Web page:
The Battle of Carrhae was fought between Rome and Parthia. Rome had many great battles in history, but this wasn’t one of them. Parthia scored a decisive victory against a Roman force about 4 or 5 times the size of their own. Rome had seven legions, with about 40,00 to 50,000 men in total. It was fought in 53 BC. Marcus Licinius Crassus marched his forces to attack Parthia, and foolishly chose to march them through the Mesopotamian desert, which would of taken a toll on his men. The Parthian king Orodes II sent a small force to delay the much larger Roman army, and was shocked to hear that they defeated the entire Roman army, and even killed Crassus.
The Battle Of Cochin
The Portugese won a decisive victory against the Calicut, killing thousands of the enemies, and having almost no one die on their side. The battle was a long series of conflicts between the two. The Portuguese managed to defeat an army hundreds of times bigger on their own. They were led by Duarte Pacheco Pereira. The Portugese were a tiny garrison of only around 140 Portuguese, and 200 to 1000 Cochinese men. The Calicut had up to 84,000 men, 19,000 of which died. The heroic victory is seen as one of the great battles in Portugal’s history. The embarrassing defeat undermines the authority of Zamorin of Calicut.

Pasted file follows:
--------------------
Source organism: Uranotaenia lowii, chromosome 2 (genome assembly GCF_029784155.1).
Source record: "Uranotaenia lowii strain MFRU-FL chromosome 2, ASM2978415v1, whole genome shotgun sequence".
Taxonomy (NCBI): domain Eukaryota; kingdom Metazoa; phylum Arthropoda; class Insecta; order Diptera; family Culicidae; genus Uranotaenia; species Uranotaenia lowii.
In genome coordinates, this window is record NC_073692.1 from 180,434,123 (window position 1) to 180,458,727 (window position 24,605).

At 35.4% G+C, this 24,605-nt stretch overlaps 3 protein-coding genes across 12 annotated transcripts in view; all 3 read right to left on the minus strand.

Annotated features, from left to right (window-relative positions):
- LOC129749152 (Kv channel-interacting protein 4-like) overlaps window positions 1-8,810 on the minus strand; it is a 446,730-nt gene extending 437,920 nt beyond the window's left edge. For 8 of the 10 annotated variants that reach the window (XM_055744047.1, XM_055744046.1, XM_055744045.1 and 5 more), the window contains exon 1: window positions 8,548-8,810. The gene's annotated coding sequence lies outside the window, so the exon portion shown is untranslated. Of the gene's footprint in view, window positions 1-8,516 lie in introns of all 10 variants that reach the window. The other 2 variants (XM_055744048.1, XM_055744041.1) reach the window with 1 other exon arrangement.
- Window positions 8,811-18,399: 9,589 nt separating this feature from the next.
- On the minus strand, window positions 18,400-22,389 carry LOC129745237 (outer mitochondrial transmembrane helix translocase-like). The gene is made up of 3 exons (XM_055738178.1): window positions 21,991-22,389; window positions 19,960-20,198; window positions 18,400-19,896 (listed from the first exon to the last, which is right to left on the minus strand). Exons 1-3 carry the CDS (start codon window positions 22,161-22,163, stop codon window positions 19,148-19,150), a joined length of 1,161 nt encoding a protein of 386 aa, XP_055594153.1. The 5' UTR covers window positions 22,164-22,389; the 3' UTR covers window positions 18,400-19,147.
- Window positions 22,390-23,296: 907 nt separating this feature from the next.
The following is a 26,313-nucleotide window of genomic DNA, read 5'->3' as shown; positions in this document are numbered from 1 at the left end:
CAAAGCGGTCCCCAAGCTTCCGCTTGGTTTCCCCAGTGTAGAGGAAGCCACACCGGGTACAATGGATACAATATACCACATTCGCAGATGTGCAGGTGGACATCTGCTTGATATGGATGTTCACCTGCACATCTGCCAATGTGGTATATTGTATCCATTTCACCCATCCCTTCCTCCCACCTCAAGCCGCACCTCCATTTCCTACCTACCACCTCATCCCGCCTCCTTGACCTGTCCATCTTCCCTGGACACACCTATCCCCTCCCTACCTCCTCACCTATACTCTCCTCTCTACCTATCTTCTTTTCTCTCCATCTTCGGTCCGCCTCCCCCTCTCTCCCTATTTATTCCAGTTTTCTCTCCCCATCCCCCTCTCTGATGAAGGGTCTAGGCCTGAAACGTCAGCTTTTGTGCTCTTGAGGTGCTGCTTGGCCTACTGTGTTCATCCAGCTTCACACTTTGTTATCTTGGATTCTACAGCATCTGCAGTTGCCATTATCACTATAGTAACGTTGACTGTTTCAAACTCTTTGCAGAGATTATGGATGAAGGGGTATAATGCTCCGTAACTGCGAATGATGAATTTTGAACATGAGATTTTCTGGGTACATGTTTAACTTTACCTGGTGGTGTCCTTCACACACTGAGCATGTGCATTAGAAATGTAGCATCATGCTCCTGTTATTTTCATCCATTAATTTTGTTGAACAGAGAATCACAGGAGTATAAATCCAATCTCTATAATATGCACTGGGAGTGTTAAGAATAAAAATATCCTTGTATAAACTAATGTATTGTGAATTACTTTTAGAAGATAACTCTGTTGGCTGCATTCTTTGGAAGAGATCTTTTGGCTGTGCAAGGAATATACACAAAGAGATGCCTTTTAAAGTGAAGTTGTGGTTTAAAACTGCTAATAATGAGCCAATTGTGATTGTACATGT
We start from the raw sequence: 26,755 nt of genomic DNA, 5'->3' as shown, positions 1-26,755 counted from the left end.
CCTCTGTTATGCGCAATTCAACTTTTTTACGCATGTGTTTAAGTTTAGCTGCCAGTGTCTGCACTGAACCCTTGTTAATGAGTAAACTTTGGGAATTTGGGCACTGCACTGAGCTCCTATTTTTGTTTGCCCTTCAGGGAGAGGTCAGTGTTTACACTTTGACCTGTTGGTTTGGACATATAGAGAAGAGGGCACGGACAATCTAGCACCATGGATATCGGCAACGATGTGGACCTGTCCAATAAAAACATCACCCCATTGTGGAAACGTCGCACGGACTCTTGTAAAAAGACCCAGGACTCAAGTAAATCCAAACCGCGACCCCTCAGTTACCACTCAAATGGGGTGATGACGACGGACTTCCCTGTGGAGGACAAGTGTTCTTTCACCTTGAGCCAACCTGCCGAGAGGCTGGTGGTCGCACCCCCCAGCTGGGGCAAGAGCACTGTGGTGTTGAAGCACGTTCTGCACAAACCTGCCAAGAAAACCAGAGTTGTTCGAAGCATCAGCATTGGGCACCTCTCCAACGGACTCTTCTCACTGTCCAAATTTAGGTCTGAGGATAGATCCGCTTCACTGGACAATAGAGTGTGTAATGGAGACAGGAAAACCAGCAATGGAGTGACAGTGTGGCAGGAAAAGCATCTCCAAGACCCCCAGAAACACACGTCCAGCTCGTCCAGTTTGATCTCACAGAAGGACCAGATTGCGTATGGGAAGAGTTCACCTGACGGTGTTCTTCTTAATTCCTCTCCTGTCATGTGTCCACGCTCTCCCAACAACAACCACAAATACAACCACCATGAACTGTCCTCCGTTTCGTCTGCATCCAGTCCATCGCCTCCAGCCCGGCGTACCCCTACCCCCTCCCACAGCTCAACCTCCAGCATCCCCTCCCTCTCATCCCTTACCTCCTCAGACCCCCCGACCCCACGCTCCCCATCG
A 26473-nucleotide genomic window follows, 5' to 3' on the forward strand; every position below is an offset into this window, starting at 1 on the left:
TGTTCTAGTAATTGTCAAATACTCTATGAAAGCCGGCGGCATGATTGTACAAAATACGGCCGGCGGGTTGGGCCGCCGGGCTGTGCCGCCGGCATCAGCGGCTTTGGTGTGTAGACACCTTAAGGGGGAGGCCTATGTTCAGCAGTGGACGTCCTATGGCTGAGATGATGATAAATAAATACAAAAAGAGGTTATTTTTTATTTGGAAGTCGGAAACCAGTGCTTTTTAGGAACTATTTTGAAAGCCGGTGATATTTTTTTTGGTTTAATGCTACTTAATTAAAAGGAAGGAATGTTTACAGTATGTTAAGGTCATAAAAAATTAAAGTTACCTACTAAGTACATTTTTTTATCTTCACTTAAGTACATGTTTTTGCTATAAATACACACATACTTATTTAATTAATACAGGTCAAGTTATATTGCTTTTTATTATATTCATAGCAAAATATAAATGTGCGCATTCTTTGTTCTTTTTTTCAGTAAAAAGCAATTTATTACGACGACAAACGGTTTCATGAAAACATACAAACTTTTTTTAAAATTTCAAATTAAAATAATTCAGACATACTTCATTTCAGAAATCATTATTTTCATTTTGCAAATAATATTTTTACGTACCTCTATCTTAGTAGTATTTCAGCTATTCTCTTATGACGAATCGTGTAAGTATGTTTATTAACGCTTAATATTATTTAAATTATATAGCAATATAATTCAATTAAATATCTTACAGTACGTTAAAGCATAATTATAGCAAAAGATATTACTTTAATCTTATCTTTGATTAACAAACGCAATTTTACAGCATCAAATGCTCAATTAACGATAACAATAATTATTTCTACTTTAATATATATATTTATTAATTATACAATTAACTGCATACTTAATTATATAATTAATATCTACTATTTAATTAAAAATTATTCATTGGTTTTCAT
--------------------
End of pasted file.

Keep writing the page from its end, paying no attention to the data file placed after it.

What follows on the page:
The Siege Of Vienna
17,000 – 21,000 Christian Coalition troops defeated around 125,000 men, at the city of Vienna. They fought on the 27 September to the 15 October 1529. The Ottoman forces had been weakened significantly by the long journey there. The Ottomans then began to build mines to try and destroys enemies walls, but these were all found and destroyed by the defending forces. The Ottomans were beginning to run out of time. Supplies were short, and many men were either dying or deserting. As his forces slowly dwindled, the Ottoman commander made one final gamble to try and bring down the castle. This failed completely, and the Ottomans were forced to retreat. Even the retreat was devastating as they lost a lot of supplies in the process.